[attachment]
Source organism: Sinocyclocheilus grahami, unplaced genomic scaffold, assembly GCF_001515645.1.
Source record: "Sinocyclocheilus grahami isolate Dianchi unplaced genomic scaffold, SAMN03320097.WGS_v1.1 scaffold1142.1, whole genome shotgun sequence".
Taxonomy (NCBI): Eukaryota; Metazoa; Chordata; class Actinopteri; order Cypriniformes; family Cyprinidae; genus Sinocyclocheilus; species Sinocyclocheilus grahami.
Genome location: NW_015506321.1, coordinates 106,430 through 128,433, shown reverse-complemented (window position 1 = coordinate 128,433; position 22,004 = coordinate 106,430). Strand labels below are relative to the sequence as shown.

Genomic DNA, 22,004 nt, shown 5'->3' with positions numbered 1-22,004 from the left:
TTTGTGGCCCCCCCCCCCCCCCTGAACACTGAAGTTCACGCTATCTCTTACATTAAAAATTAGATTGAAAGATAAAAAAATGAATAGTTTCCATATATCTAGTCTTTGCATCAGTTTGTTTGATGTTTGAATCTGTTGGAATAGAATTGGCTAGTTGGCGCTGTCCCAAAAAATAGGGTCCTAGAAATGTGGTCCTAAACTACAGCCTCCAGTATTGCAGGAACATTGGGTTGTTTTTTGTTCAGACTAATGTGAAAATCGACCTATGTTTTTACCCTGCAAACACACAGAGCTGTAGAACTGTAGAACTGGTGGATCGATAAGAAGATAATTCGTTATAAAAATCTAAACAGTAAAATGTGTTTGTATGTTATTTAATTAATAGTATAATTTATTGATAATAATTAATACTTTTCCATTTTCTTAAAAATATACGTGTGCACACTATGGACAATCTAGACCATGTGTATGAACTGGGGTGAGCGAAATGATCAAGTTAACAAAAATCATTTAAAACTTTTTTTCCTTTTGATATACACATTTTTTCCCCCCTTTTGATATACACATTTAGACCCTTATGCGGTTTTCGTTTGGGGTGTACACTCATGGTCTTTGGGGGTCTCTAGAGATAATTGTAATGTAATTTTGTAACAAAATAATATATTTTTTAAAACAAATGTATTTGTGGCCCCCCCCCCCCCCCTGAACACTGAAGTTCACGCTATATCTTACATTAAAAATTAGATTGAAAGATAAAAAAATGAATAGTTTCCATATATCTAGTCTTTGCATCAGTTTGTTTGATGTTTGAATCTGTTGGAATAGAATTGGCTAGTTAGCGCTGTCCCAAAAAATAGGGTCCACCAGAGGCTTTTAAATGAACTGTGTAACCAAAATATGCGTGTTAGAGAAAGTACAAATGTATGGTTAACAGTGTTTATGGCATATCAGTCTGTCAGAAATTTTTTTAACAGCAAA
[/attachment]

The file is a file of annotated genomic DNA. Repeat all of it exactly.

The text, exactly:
Source organism: Sinocyclocheilus grahami, unplaced genomic scaffold, assembly GCF_001515645.1.
Source record: "Sinocyclocheilus grahami isolate Dianchi unplaced genomic scaffold, SAMN03320097.WGS_v1.1 scaffold1142.1, whole genome shotgun sequence".
Taxonomy (NCBI): Eukaryota; Metazoa; Chordata; class Actinopteri; order Cypriniformes; family Cyprinidae; genus Sinocyclocheilus; species Sinocyclocheilus grahami.
Genome location: NW_015506321.1, coordinates 106,430 through 128,433, shown reverse-complemented (window position 1 = coordinate 128,433; position 22,004 = coordinate 106,430). Strand labels below are relative to the sequence as shown.

Genomic DNA, 22,004 nt, shown 5'->3' with positions numbered 1-22,004 from the left:
TTTGTGGCCCCCCCCCCCCCCCTGAACACTGAAGTTCACGCTATCTCTTACATTAAAAATTAGATTGAAAGATAAAAAAATGAATAGTTTCCATATATCTAGTCTTTGCATCAGTTTGTTTGATGTTTGAATCTGTTGGAATAGAATTGGCTAGTTGGCGCTGTCCCAAAAAATAGGGTCCTAGAAATGTGGTCCTAAACTACAGCCTCCAGTATTGCAGGAACATTGGGTTGTTTTTTGTTCAGACTAATGTGAAAATCGACCTATGTTTTTACCCTGCAAACACACAGAGCTGTAGAACTGTAGAACTGGTGGATCGATAAGAAGATAATTCGTTATAAAAATCTAAACAGTAAAATGTGTTTGTATGTTATTTAATTAATAGTATAATTTATTGATAATAATTAATACTTTTCCATTTTCTTAAAAATATACGTGTGCACACTATGGACAATCTAGACCATGTGTATGAACTGGGGTGAGCGAAATGATCAAGTTAACAAAAATCATTTAAAACTTTTTTTCCTTTTGATATACACATTTTTTCCCCCCTTTTGATATACACATTTAGACCCTTATGCGGTTTTCGTTTGGGGTGTACACTCATGGTCTTTGGGGGTCTCTAGAGATAATTGTAATGTAATTTTGTAACAAAATAATATATTTTTTAAAACAAATGTATTTGTGGCCCCCCCCCCCCCCCTGAACACTGAAGTTCACGCTATATCTTACATTAAAAATTAGATTGAAAGATAAAAAAATGAATAGTTTCCATATATCTAGTCTTTGCATCAGTTTGTTTGATGTTTGAATCTGTTGGAATAGAATTGGCTAGTTAGCGCTGTCCCAAAAAATAGGGTCCACCAGAGGCTTTTAAATGAACTGTGTAACCAAAATATGCGTGTTAGAGAAAGTACAAATGTATGGTTAACAGTGTTTATGGCATATCAGTCTGTCAGAAATTTTTTTAACAGCAAA